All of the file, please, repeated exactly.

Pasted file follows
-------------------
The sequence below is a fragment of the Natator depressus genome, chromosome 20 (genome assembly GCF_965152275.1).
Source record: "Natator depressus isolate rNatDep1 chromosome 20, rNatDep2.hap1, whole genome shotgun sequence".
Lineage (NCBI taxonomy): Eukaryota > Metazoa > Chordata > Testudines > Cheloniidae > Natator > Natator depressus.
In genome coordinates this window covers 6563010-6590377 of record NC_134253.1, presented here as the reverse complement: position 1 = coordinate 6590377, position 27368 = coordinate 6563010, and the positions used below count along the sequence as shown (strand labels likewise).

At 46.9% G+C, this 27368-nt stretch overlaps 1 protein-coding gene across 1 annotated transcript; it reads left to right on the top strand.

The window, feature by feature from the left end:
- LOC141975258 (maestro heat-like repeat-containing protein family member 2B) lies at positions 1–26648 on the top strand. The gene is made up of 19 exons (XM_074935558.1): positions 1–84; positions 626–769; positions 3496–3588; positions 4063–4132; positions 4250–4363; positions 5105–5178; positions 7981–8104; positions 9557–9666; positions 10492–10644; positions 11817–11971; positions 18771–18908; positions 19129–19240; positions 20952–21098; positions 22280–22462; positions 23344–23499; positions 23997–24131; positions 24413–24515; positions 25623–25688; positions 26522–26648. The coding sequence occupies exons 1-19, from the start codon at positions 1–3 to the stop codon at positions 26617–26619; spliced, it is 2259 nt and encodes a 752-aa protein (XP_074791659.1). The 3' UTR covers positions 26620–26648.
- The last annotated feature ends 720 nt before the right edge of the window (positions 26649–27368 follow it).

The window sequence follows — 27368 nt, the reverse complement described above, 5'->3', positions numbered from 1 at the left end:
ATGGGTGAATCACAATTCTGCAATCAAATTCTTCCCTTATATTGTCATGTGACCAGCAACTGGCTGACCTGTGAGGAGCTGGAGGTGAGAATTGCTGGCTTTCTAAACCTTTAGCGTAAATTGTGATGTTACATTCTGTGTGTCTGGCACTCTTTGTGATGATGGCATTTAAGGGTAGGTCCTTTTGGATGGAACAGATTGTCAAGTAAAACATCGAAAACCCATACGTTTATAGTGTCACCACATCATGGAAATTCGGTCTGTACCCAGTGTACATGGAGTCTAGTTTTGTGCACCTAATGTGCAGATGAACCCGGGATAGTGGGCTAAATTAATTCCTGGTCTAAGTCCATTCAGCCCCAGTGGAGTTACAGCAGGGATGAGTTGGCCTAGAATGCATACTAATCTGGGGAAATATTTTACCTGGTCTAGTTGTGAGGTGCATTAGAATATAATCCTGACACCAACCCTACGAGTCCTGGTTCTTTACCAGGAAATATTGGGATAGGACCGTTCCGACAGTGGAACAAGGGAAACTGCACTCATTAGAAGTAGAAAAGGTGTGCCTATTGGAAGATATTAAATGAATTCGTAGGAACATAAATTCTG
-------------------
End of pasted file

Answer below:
The sequence below is a fragment of the Natator depressus genome, chromosome 20 (genome assembly GCF_965152275.1).
Source record: "Natator depressus isolate rNatDep1 chromosome 20, rNatDep2.hap1, whole genome shotgun sequence".
Lineage (NCBI taxonomy): Eukaryota > Metazoa > Chordata > Testudines > Cheloniidae > Natator > Natator depressus.
In genome coordinates this window covers 6563010-6590377 of record NC_134253.1, presented here as the reverse complement: position 1 = coordinate 6590377, position 27368 = coordinate 6563010, and the positions used below count along the sequence as shown (strand labels likewise).

At 46.9% G+C, this 27368-nt stretch overlaps 1 protein-coding gene across 1 annotated transcript; it reads left to right on the top strand.

The window, feature by feature from the left end:
- LOC141975258 (maestro heat-like repeat-containing protein family member 2B) lies at positions 1–26648 on the top strand. The gene is made up of 19 exons (XM_074935558.1): positions 1–84; positions 626–769; positions 3496–3588; positions 4063–4132; positions 4250–4363; positions 5105–5178; positions 7981–8104; positions 9557–9666; positions 10492–10644; positions 11817–11971; positions 18771–18908; positions 19129–19240; positions 20952–21098; positions 22280–22462; positions 23344–23499; positions 23997–24131; positions 24413–24515; positions 25623–25688; positions 26522–26648. The coding sequence occupies exons 1-19, from the start codon at positions 1–3 to the stop codon at positions 26617–26619; spliced, it is 2259 nt and encodes a 752-aa protein (XP_074791659.1). The 3' UTR covers positions 26620–26648.
- The last annotated feature ends 720 nt before the right edge of the window (positions 26649–27368 follow it).

The window sequence follows — 27368 nt, the reverse complement described above, 5'->3', positions numbered from 1 at the left end:
ATGGGTGAATCACAATTCTGCAATCAAATTCTTCCCTTATATTGTCATGTGACCAGCAACTGGCTGACCTGTGAGGAGCTGGAGGTGAGAATTGCTGGCTTTCTAAACCTTTAGCGTAAATTGTGATGTTACATTCTGTGTGTCTGGCACTCTTTGTGATGATGGCATTTAAGGGTAGGTCCTTTTGGATGGAACAGATTGTCAAGTAAAACATCGAAAACCCATACGTTTATAGTGTCACCACATCATGGAAATTCGGTCTGTACCCAGTGTACATGGAGTCTAGTTTTGTGCACCTAATGTGCAGATGAACCCGGGATAGTGGGCTAAATTAATTCCTGGTCTAAGTCCATTCAGCCCCAGTGGAGTTACAGCAGGGATGAGTTGGCCTAGAATGCATACTAATCTGGGGAAATATTTTACCTGGTCTAGTTGTGAGGTGCATTAGAATATAATCCTGACACCAACCCTACGAGTCCTGGTTCTTTACCAGGAAATATTGGGATAGGACCGTTCCGACAGTGGAACAAGGGAAACTGCACTCATTAGAAGTAGAAAAGGTGTGCCTATTGGAAGATATTAAATGAATTCGTAGGAACATAAATTCTG